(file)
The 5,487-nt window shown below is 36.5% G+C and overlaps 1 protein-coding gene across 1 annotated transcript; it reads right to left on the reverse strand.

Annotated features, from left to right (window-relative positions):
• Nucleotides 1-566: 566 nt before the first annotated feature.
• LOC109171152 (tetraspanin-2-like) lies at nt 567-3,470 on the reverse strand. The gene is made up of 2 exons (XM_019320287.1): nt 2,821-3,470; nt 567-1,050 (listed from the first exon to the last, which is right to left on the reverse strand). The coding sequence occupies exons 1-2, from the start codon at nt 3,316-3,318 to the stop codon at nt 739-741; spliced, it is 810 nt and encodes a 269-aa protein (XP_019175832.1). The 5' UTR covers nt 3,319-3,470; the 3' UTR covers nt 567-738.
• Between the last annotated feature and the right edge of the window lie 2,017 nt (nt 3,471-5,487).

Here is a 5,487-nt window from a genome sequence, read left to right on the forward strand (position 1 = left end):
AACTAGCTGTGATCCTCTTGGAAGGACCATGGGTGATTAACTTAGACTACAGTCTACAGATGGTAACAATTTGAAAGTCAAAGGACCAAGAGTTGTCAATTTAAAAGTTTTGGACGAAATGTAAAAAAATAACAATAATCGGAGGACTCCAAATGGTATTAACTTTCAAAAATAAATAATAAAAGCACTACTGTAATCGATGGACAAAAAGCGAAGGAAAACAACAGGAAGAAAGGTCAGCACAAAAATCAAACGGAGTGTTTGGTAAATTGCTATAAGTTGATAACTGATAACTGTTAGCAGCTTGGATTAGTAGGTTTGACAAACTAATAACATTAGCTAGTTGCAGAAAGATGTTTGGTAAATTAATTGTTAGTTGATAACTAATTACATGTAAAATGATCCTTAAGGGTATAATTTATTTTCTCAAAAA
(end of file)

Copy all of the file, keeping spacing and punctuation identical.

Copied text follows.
The 5,487-nt window shown below is 36.5% G+C and overlaps 1 protein-coding gene across 1 annotated transcript; it reads right to left on the reverse strand.

Annotated features, from left to right (window-relative positions):
• Nucleotides 1-566: 566 nt before the first annotated feature.
• LOC109171152 (tetraspanin-2-like) lies at nt 567-3,470 on the reverse strand. The gene is made up of 2 exons (XM_019320287.1): nt 2,821-3,470; nt 567-1,050 (listed from the first exon to the last, which is right to left on the reverse strand). The coding sequence occupies exons 1-2, from the start codon at nt 3,316-3,318 to the stop codon at nt 739-741; spliced, it is 810 nt and encodes a 269-aa protein (XP_019175832.1). The 5' UTR covers nt 3,319-3,470; the 3' UTR covers nt 567-738.
• Between the last annotated feature and the right edge of the window lie 2,017 nt (nt 3,471-5,487).

Here is a 5,487-nt window from a genome sequence, read left to right on the forward strand (position 1 = left end):
AACTAGCTGTGATCCTCTTGGAAGGACCATGGGTGATTAACTTAGACTACAGTCTACAGATGGTAACAATTTGAAAGTCAAAGGACCAAGAGTTGTCAATTTAAAAGTTTTGGACGAAATGTAAAAAAATAACAATAATCGGAGGACTCCAAATGGTATTAACTTTCAAAAATAAATAATAAAAGCACTACTGTAATCGATGGACAAAAAGCGAAGGAAAACAACAGGAAGAAAGGTCAGCACAAAAATCAAACGGAGTGTTTGGTAAATTGCTATAAGTTGATAACTGATAACTGTTAGCAGCTTGGATTAGTAGGTTTGACAAACTAATAACATTAGCTAGTTGCAGAAAGATGTTTGGTAAATTAATTGTTAGTTGATAACTAATTACATGTAAAATGATCCTTAAGGGTATAATTTATTTTCTCAAAAA